Maybe the opposition from Steele exists because he knows that she is right—that every judge decides cases based on their own experiences to some extent, and that she represents a threat to the white hegemonic power structure. Maybe its because, unlike her record on race, she’s got a very strong pro-environment record. Often the objections on social issues are used to mask an economic argument.

Whatever the case why don’t we call this what it is: an attempt by a black conservative intellectual to torpedo the nomination of a supremely qualified Latina jurist, by any means necessary.


Wednesday, June 03, 2009

Barack on Facebook

Here's one of the funniest things I've seen in awhile:


Tuesday, June 02, 2009

Newt Gingrich, Medievalist

Over on Politics Daily (a site I am just now bookmarking as something I have to read, well, daily), there is a great article on how Obama is reviving progressive Catholicism. It is fascinating for a Unitarian who is a medievalist and a wannabe catholic (which I'm sure means I'll end up an Episcopalian eventually).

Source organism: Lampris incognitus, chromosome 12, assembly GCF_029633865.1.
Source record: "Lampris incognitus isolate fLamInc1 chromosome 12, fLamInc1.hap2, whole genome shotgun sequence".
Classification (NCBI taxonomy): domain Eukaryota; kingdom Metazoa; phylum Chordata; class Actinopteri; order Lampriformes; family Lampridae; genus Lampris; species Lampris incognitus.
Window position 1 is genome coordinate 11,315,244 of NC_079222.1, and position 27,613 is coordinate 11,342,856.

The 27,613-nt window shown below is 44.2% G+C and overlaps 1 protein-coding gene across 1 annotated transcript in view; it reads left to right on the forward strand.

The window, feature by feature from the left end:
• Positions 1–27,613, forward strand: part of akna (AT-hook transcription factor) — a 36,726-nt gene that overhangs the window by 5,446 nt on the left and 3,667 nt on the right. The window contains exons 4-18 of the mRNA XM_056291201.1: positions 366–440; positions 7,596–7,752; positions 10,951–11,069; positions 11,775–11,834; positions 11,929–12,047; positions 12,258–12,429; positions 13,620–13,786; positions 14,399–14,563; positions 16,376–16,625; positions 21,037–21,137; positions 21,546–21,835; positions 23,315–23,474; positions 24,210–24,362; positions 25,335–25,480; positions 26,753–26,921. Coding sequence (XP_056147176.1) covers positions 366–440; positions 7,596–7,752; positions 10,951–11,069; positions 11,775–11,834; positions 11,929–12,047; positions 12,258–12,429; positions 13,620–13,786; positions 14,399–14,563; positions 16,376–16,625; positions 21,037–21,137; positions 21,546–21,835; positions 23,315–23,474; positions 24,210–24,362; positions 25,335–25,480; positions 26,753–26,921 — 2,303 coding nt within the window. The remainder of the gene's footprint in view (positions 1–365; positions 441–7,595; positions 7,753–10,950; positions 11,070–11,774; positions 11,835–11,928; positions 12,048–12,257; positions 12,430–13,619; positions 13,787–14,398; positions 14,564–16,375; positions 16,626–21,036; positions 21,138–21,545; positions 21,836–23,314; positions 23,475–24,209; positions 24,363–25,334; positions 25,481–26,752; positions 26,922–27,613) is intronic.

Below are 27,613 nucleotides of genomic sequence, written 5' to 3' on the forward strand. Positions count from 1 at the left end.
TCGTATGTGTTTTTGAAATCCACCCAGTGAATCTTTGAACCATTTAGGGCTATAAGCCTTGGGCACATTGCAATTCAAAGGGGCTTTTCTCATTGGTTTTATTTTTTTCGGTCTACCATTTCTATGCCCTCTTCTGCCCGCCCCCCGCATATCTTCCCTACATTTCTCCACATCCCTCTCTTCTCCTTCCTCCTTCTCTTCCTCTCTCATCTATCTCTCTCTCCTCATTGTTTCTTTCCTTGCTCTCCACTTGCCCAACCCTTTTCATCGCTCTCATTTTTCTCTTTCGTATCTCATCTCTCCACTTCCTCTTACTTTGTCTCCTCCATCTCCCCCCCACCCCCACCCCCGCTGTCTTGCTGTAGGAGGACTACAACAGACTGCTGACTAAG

A couple of points it brings up are worth noting. I already knew that Sonia Sotomayor will be the sixth catholic sitting on the Supreme Court. That is primarily a result of the abortion issue, as conservative catholic justices who can supposedly be counted on to vote to overturn Roe v. Wade. But Sotomayor is a Catholic in the old (though not too old) school, a progressive catholic.

Another point I found fascinating is the number of conservatives, Gingrich among them, who have converted to Catholicism as as the conservative wing of the church has come to dominate church hierarchy, and that seems to have increased witht he election of the Grand Inquisitor as pope.

But the main point of the article is how Obama, an African American protestant, is stirring up a debate among Catholics and giving voice to the Church's progressive wing.